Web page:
Have a look at my Le Renard blog. That was a ‘training boat’ that I used to improve my rigging skills. I’m not recommending the kit to you, just the attitude that I adopted. It was something to play with and learn on.

 

My current build, L’Orenoque is a sail steam hybrid which might interest you but I can’t recommend it, because the instructions are very obscure. 
 

With all that in mind, make your selection as you would any other model. Find something that interests you by looking in the real and on-line shops, then search the forums for build logs, to weed out any problem boats.
 

When you get it. Read the instructions. Read the instructions again, then dive in and enjoy yourself.

 

Good luck. 

 

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Hello @Alun Gallie, PM sent.
What Bertie said.  I'm even newer to model boat building than him.

As to kits, look for vessels with few masts - you don't have to be as extreme as NO masts (:whistle:), but one will be easier than two, and two will be significantly easier than three.

Most of what follows is based on stuff I've heard elsewhere,

Artesania Latina's Mare Nostrum, Bremen, Jolie Brise should be good for people with little to no experience.
Billings Boats?  Probably look at these for second or third builds.

Fishing vessels are, I believe, considered a good place to start model boat building.
Model Shipways offer three kits designed to ease people into the hobby, that can be bought as a set together, or separately.  Look for their 3 kit combo.

Vanguard Models (https://vanguardmodels.co.uk/) are relatively new, have a good reputation and are owned by a respected kit designer (Chris Watton).
They do have a few fishing boats that should make a good introduction to the hobby.  Vanguard publish their instructions on the kit's webpage along with a difficulty rating, so you can check those out.
(I am considering one of their kits for my third ship build.)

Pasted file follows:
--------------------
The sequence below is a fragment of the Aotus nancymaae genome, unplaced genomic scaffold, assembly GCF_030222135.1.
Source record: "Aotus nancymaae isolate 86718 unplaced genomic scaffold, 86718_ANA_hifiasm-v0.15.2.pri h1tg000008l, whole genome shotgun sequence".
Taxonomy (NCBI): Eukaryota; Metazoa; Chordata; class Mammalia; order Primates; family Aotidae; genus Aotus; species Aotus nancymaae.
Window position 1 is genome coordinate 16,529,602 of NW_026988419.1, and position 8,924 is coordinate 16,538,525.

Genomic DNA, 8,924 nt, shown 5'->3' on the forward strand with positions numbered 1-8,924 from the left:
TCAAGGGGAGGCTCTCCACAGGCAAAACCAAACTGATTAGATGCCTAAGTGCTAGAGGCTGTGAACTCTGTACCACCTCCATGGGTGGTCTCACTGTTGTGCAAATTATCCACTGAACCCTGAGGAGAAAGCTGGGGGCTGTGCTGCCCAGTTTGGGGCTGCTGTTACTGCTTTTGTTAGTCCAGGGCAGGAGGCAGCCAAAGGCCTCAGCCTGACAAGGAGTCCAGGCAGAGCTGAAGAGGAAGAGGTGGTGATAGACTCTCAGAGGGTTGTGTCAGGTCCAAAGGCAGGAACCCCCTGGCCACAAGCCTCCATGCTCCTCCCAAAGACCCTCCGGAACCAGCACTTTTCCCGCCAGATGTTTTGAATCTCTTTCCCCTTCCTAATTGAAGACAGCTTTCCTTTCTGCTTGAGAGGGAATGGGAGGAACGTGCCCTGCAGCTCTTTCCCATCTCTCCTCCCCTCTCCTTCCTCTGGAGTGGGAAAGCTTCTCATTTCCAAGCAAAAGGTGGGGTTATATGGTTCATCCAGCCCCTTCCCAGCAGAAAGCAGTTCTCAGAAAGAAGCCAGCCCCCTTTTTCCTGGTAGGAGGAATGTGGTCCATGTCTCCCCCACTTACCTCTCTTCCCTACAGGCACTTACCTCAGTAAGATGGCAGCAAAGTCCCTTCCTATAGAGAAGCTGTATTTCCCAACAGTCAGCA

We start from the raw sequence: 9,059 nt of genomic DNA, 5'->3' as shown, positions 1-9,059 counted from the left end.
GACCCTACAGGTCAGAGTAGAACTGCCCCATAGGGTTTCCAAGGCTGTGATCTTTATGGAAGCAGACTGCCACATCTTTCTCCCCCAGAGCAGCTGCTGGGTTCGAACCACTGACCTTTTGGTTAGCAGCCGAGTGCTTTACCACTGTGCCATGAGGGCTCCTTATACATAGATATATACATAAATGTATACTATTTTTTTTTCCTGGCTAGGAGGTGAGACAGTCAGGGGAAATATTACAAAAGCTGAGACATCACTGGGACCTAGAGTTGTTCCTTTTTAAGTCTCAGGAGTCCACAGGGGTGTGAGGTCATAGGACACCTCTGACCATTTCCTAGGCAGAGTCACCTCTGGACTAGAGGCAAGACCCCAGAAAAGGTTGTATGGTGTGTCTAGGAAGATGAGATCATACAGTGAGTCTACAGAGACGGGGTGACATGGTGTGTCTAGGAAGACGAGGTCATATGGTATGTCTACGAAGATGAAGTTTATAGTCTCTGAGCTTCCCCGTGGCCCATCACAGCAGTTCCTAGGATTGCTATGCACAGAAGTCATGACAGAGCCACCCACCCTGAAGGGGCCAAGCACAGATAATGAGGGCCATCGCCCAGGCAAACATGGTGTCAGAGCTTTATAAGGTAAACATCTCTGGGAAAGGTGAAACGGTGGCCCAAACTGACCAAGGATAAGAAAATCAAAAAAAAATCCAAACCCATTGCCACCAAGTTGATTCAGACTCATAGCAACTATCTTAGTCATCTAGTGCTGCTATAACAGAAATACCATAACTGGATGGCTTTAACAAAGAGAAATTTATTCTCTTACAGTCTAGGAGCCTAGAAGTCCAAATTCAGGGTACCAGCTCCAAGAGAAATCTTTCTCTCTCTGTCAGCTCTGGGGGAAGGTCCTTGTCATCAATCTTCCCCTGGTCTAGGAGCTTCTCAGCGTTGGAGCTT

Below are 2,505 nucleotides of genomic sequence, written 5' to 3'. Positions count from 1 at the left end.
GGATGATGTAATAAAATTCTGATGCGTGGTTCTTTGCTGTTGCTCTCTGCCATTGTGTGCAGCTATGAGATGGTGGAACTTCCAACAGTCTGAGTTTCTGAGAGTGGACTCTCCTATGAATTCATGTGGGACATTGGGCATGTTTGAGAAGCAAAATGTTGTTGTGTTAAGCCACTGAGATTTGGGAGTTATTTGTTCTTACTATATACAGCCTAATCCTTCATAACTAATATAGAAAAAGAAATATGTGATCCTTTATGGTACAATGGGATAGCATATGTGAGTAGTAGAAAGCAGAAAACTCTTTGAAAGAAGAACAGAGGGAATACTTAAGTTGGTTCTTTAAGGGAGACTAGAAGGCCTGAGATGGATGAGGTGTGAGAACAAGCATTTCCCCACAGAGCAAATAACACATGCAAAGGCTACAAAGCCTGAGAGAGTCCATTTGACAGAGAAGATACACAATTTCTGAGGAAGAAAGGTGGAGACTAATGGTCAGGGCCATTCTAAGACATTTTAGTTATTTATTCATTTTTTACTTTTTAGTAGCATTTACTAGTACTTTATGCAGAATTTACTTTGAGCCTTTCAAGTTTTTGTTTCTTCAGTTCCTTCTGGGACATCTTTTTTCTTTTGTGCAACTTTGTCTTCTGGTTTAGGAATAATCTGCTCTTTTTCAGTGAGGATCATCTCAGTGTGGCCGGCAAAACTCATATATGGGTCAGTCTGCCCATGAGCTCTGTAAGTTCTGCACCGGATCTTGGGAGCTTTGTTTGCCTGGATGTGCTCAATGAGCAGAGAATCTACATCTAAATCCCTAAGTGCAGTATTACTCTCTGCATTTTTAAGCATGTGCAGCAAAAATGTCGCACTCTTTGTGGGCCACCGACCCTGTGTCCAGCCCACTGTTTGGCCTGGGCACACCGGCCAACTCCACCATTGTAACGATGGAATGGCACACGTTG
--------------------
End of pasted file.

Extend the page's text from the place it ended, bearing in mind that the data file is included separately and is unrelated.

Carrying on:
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p.s. Take a look at the Model Ship World Forum, especially the opening post in their New to ship modelling? But what do you build first? thread:
https://modelshipworld.com/topic/18657-new-to-ship-modelling-but-what-do-you-build-first/

That thread dates from 2018, but the wooden ship hobby moves slowly, and the available kits are little changed.

Two new makers since then are Vanguard (https://vanguardmodels.co.uk/) and Ships of Pavel Nikitin (http://shipsofpavelnikitin.com/shop), both of whom rate their kits as to level of difficulty.
Vanguard kits are generally plank on bulkhead (two layers of planks on hidden bulkheads), while Nikitin's kits (at entry level) are open boats with a single layer of planks on frames.

Either way, I'd invest in one of the electric plank benders that look like a soldering iron with a mushroom head (Amarti and ModelCraft supply them).
 

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I would strongly recommend any of the fishing boats by Vanguard Models.Just follow the stages in the excellent instruction manual and you will have a model of which to be proud.

Many build logs of these models can be found on the Model Ship World website forums, many by James H. as he builds and photographs the prototype for Chris Watton and which form the content of the instruction manual.

Initially you do not need to invest in things like plank benders, that can come later when you move on to more complex hull shapes.

 

I hope this is of help to you.

 

Chris